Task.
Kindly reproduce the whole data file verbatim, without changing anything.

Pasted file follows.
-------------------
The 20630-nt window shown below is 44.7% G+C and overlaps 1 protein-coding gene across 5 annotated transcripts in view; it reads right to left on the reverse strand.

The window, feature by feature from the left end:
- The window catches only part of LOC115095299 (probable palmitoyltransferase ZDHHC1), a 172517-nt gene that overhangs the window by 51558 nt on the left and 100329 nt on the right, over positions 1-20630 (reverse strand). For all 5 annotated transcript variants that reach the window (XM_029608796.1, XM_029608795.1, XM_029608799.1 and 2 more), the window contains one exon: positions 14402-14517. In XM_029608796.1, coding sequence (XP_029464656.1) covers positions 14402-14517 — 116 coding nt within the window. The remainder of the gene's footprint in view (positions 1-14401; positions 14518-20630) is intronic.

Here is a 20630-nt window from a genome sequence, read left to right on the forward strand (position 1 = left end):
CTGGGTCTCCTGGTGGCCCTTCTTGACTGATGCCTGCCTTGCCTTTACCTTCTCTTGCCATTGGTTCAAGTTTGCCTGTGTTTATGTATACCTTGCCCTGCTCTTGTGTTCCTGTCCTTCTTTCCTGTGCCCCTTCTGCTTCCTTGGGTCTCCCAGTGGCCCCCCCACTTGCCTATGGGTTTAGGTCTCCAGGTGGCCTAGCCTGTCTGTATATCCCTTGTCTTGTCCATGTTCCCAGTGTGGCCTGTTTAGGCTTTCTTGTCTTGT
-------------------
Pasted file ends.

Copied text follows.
The 20630-nt window shown below is 44.7% G+C and overlaps 1 protein-coding gene across 5 annotated transcripts in view; it reads right to left on the reverse strand.

The window, feature by feature from the left end:
- The window catches only part of LOC115095299 (probable palmitoyltransferase ZDHHC1), a 172517-nt gene that overhangs the window by 51558 nt on the left and 100329 nt on the right, over positions 1-20630 (reverse strand). For all 5 annotated transcript variants that reach the window (XM_029608796.1, XM_029608795.1, XM_029608799.1 and 2 more), the window contains one exon: positions 14402-14517. In XM_029608796.1, coding sequence (XP_029464656.1) covers positions 14402-14517 — 116 coding nt within the window. The remainder of the gene's footprint in view (positions 1-14401; positions 14518-20630) is intronic.

Here is a 20630-nt window from a genome sequence, read left to right on the forward strand (position 1 = left end):
CTGGGTCTCCTGGTGGCCCTTCTTGACTGATGCCTGCCTTGCCTTTACCTTCTCTTGCCATTGGTTCAAGTTTGCCTGTGTTTATGTATACCTTGCCCTGCTCTTGTGTTCCTGTCCTTCTTTCCTGTGCCCCTTCTGCTTCCTTGGGTCTCCCAGTGGCCCCCCCACTTGCCTATGGGTTTAGGTCTCCAGGTGGCCTAGCCTGTCTGTATATCCCTTGTCTTGTCCATGTTCCCAGTGTGGCCTGTTTAGGCTTTCTTGTCTTGT